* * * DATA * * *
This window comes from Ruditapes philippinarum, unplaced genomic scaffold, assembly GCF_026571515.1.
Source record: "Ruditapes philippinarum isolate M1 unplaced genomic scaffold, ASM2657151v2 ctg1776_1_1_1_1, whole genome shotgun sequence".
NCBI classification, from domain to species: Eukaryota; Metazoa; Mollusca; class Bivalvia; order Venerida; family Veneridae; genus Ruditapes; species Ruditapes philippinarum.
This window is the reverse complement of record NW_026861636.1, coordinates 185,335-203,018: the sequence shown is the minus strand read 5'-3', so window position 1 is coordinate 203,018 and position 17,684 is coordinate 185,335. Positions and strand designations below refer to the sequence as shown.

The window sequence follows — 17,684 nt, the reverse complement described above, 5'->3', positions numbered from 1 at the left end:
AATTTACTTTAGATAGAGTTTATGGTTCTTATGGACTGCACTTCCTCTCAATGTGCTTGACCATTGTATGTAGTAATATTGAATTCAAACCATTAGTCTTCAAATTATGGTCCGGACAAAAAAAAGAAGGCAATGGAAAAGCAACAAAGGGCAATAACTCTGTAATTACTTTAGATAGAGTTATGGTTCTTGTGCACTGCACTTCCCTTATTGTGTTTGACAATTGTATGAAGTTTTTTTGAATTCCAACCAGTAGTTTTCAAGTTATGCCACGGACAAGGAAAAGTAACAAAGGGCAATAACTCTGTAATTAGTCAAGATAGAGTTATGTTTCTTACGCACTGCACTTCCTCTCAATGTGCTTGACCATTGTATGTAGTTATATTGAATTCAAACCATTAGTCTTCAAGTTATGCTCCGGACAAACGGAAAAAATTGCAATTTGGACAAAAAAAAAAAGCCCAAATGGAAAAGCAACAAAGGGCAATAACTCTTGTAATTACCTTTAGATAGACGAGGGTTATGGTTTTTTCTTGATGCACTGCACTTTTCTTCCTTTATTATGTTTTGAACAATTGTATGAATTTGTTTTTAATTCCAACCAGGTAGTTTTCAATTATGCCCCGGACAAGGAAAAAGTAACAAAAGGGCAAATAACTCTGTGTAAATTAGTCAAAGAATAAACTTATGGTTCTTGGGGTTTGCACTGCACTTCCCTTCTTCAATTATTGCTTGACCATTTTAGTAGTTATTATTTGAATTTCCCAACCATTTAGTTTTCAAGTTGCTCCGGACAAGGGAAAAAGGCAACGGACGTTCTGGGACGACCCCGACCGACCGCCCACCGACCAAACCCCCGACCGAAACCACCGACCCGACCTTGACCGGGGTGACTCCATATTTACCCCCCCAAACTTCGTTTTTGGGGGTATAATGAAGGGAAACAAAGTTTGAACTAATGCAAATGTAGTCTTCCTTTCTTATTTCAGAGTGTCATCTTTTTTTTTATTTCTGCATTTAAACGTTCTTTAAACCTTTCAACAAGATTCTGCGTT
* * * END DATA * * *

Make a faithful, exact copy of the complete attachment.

This window comes from Ruditapes philippinarum, unplaced genomic scaffold, assembly GCF_026571515.1.
Source record: "Ruditapes philippinarum isolate M1 unplaced genomic scaffold, ASM2657151v2 ctg1776_1_1_1_1, whole genome shotgun sequence".
NCBI classification, from domain to species: Eukaryota; Metazoa; Mollusca; class Bivalvia; order Venerida; family Veneridae; genus Ruditapes; species Ruditapes philippinarum.
This window is the reverse complement of record NW_026861636.1, coordinates 185,335-203,018: the sequence shown is the minus strand read 5'-3', so window position 1 is coordinate 203,018 and position 17,684 is coordinate 185,335. Positions and strand designations below refer to the sequence as shown.

The window sequence follows — 17,684 nt, the reverse complement described above, 5'->3', positions numbered from 1 at the left end:
AATTTACTTTAGATAGAGTTTATGGTTCTTATGGACTGCACTTCCTCTCAATGTGCTTGACCATTGTATGTAGTAATATTGAATTCAAACCATTAGTCTTCAAATTATGGTCCGGACAAAAAAAAGAAGGCAATGGAAAAGCAACAAAGGGCAATAACTCTGTAATTACTTTAGATAGAGTTATGGTTCTTGTGCACTGCACTTCCCTTATTGTGTTTGACAATTGTATGAAGTTTTTTTGAATTCCAACCAGTAGTTTTCAAGTTATGCCACGGACAAGGAAAAGTAACAAAGGGCAATAACTCTGTAATTAGTCAAGATAGAGTTATGTTTCTTACGCACTGCACTTCCTCTCAATGTGCTTGACCATTGTATGTAGTTATATTGAATTCAAACCATTAGTCTTCAAGTTATGCTCCGGACAAACGGAAAAAATTGCAATTTGGACAAAAAAAAAAAGCCCAAATGGAAAAGCAACAAAGGGCAATAACTCTTGTAATTACCTTTAGATAGACGAGGGTTATGGTTTTTTCTTGATGCACTGCACTTTTCTTCCTTTATTATGTTTTGAACAATTGTATGAATTTGTTTTTAATTCCAACCAGGTAGTTTTCAATTATGCCCCGGACAAGGAAAAAGTAACAAAAGGGCAAATAACTCTGTGTAAATTAGTCAAAGAATAAACTTATGGTTCTTGGGGTTTGCACTGCACTTCCCTTCTTCAATTATTGCTTGACCATTTTAGTAGTTATTATTTGAATTTCCCAACCATTTAGTTTTCAAGTTGCTCCGGACAAGGGAAAAAGGCAACGGACGTTCTGGGACGACCCCGACCGACCGCCCACCGACCAAACCCCCGACCGAAACCACCGACCCGACCTTGACCGGGGTGACTCCATATTTACCCCCCCAAACTTCGTTTTTGGGGGTATAATGAAGGGAAACAAAGTTTGAACTAATGCAAATGTAGTCTTCCTTTCTTATTTCAGAGTGTCATCTTTTTTTTTATTTCTGCATTTAAACGTTCTTTAAACCTTTCAACAAGATTCTGCGTT